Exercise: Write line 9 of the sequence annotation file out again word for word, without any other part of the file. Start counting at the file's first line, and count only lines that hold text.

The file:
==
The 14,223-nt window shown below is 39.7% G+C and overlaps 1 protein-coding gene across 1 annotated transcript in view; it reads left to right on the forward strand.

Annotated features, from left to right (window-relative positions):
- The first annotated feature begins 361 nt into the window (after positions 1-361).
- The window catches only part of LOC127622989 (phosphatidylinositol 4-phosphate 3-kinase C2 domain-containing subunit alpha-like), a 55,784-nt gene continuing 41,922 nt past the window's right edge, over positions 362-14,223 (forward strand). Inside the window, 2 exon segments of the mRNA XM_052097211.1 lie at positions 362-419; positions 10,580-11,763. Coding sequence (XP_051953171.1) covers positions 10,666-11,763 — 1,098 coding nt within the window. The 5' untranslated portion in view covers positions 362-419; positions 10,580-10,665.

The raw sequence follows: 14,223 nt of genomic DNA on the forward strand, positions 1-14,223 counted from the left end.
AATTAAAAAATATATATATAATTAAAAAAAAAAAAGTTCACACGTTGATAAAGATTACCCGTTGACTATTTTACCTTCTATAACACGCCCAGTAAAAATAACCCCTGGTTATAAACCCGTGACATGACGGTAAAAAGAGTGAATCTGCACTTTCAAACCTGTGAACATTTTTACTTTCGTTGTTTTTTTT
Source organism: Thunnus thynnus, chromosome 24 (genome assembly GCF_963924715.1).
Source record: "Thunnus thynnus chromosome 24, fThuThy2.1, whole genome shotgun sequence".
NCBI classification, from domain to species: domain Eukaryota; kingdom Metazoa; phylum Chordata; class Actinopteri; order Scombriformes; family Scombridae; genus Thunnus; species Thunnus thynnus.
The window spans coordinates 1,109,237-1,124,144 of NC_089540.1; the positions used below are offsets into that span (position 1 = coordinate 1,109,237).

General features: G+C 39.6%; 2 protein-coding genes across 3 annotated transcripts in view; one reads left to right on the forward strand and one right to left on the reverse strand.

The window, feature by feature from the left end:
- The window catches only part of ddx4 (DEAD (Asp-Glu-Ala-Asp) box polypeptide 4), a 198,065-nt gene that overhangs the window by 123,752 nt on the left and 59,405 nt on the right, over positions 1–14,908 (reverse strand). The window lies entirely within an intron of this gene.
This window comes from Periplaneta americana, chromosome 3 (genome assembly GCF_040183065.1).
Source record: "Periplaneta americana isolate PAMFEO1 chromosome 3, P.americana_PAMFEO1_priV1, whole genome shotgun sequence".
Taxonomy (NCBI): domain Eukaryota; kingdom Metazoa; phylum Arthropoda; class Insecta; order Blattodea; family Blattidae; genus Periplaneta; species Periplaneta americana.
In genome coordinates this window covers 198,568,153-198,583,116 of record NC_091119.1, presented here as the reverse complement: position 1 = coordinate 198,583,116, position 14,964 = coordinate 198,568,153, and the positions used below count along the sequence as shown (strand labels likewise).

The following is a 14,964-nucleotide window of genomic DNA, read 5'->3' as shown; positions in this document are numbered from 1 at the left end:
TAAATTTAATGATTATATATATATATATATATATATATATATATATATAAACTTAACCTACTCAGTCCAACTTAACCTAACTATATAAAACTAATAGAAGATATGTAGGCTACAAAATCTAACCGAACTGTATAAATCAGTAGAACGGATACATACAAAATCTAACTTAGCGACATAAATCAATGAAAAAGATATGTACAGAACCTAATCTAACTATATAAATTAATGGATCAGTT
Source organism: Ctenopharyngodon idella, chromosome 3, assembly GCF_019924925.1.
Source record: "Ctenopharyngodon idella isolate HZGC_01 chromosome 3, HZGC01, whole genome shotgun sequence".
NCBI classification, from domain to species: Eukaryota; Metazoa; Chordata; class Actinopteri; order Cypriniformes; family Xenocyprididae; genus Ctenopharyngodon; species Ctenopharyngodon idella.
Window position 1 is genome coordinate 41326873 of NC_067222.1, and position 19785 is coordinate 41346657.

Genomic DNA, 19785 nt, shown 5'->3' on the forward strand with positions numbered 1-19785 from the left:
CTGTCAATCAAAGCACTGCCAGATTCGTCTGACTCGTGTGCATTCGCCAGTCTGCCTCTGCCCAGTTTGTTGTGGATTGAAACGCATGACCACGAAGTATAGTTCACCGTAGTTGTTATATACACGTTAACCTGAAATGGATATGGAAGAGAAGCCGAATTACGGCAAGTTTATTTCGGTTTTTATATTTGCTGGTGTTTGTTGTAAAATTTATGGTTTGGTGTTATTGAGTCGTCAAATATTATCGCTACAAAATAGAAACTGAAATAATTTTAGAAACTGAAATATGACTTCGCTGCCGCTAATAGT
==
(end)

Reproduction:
NCBI classification, from domain to species: domain Eukaryota; kingdom Metazoa; phylum Chordata; class Actinopteri; order Scombriformes; family Scombridae; genus Thunnus; species Thunnus thynnus.